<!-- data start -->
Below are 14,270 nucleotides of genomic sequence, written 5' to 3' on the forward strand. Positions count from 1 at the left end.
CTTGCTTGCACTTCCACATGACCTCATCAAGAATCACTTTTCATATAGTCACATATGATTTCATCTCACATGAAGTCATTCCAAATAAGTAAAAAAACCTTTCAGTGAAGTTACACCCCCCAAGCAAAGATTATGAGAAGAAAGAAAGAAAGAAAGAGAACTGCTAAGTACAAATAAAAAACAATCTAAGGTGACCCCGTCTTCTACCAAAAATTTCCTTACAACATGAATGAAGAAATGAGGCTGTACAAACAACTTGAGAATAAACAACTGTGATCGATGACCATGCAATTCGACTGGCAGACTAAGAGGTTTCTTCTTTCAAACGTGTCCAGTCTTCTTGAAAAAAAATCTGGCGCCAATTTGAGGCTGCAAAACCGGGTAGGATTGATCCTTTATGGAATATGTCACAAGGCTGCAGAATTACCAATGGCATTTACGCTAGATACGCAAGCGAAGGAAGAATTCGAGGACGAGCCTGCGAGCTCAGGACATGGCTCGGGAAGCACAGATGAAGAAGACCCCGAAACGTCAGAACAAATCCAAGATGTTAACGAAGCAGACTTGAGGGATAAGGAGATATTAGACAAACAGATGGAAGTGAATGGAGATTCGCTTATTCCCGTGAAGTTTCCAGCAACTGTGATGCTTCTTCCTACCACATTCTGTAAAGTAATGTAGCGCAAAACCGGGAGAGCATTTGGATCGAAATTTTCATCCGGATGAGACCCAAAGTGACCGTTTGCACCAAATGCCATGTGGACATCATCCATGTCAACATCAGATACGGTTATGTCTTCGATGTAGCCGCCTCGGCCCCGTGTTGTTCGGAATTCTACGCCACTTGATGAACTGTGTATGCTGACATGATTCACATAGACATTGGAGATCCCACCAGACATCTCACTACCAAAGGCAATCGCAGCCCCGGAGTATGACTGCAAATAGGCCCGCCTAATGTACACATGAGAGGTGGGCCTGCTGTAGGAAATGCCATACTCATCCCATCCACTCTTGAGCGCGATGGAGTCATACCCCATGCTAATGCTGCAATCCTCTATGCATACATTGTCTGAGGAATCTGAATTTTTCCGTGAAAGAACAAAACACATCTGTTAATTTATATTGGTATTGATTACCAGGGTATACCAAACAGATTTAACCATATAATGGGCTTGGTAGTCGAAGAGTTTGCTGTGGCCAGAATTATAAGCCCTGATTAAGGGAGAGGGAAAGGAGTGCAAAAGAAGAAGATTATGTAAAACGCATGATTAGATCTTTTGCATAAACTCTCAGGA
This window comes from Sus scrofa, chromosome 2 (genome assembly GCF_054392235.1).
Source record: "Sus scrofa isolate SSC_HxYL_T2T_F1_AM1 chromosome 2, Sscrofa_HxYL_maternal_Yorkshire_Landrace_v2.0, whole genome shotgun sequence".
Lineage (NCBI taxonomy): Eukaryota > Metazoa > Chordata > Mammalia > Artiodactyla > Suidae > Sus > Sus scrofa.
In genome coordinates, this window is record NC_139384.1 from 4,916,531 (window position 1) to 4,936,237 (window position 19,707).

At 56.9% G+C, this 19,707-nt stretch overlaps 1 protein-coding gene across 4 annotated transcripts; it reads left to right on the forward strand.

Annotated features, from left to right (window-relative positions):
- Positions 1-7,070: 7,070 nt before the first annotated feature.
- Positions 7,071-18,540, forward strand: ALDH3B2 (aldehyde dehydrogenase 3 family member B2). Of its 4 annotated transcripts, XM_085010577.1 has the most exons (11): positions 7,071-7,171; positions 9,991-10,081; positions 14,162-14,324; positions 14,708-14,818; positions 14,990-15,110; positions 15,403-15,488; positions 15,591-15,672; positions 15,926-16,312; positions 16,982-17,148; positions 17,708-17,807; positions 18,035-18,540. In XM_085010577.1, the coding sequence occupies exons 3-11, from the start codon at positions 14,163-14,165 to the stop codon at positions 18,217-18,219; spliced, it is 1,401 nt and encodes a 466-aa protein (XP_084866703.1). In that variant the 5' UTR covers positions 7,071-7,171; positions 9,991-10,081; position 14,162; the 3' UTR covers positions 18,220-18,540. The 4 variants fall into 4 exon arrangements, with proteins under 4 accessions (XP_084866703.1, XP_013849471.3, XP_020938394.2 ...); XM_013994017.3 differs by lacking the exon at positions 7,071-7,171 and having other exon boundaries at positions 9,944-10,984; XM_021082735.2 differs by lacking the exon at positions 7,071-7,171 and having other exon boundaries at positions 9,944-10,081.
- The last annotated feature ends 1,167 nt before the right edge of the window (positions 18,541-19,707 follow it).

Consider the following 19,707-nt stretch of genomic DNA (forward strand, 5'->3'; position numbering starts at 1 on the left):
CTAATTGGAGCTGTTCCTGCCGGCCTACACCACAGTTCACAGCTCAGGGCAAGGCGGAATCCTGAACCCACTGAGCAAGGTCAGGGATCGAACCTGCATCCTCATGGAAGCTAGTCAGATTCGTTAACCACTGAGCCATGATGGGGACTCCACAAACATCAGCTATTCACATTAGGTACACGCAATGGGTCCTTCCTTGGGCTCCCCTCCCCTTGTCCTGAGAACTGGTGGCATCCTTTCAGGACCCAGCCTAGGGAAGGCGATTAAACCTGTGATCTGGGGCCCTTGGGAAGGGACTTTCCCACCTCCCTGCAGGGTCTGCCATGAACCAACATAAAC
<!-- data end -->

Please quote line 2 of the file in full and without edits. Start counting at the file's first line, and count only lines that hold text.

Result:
CTTGCTTGCACTTCCACATGACCTCATCAAGAATCACTTTTCATATAGTCACATATGATTTCATCTCACATGAAGTCATTCCAAATAAGTAAAAAAACCTTTCAGTGAAGTTACACCCCCCAAGCAAAGATTATGAGAAGAAAGAAAGAAAGAAAGAGAACTGCTAAGTACAAATAAAAAACAATCTAAGGTGACCCCGTCTTCTACCAAAAATTTCCTTACAACATGAATGAAGAAATGAGGCTGTACAAACAACTTGAGAATAAACAACTGTGATCGATGACCATGCAATTCGACTGGCAGACTAAGAGGTTTCTTCTTTCAAACGTGTCCAGTCTTCTTGAAAAAAAATCTGGCGCCAATTTGAGGCTGCAAAACCGGGTAGGATTGATCCTTTATGGAATATGTCACAAGGCTGCAGAATTACCAATGGCATTTACGCTAGATACGCAAGCGAAGGAAGAATTCGAGGACGAGCCTGCGAGCTCAGGACATGGCTCGGGAAGCACAGATGAAGAAGACCCCGAAACGTCAGAACAAATCCAAGATGTTAACGAAGCAGACTTGAGGGATAAGGAGATATTAGACAAACAGATGGAAGTGAATGGAGATTCGCTTATTCCCGTGAAGTTTCCAGCAACTGTGATGCTTCTTCCTACCACATTCTGTAAAGTAATGTAGCGCAAAACCGGGAGAGCATTTGGATCGAAATTTTCATCCGGATGAGACCCAAAGTGACCGTTTGCACCAAATGCCATGTGGACATCATCCATGTCAACATCAGATACGGTTATGTCTTCGATGTAGCCGCCTCGGCCCCGTGTTGTTCGGAATTCTACGCCACTTGATGAACTGTGTATGCTGACATGATTCACATAGACATTGGAGATCCCACCAGACATCTCACTACCAAAGGCAATCGCAGCCCCGGAGTATGACTGCAAATAGGCCCGCCTAATGTACACATGAGAGGTGGGCCTGCTGTAGGAAATGCCATACTCATCCCATCCACTCTTGAGCGCGATGGAGTCATACCCCATGCTAATGCTGCAATCCTCTATGCATACATTGTCTGAGGAATCTGAATTTTTCCGTGAAAGAACAAAACACATCTGTTAATTTATATTGGTATTGATTACCAGGGTATACCAAACAGATTTAACCATATAATGGGCTTGGTAGTCGAAGAGTTTGCTGTGGCCAGAATTATAAGCCCTGATTAAGGGAGAGGGAAAGGAGTGCAAAAGAAGAAGATTATGTAAAACGCATGATTAGATCTTTTGCATAAACTCTCAGGA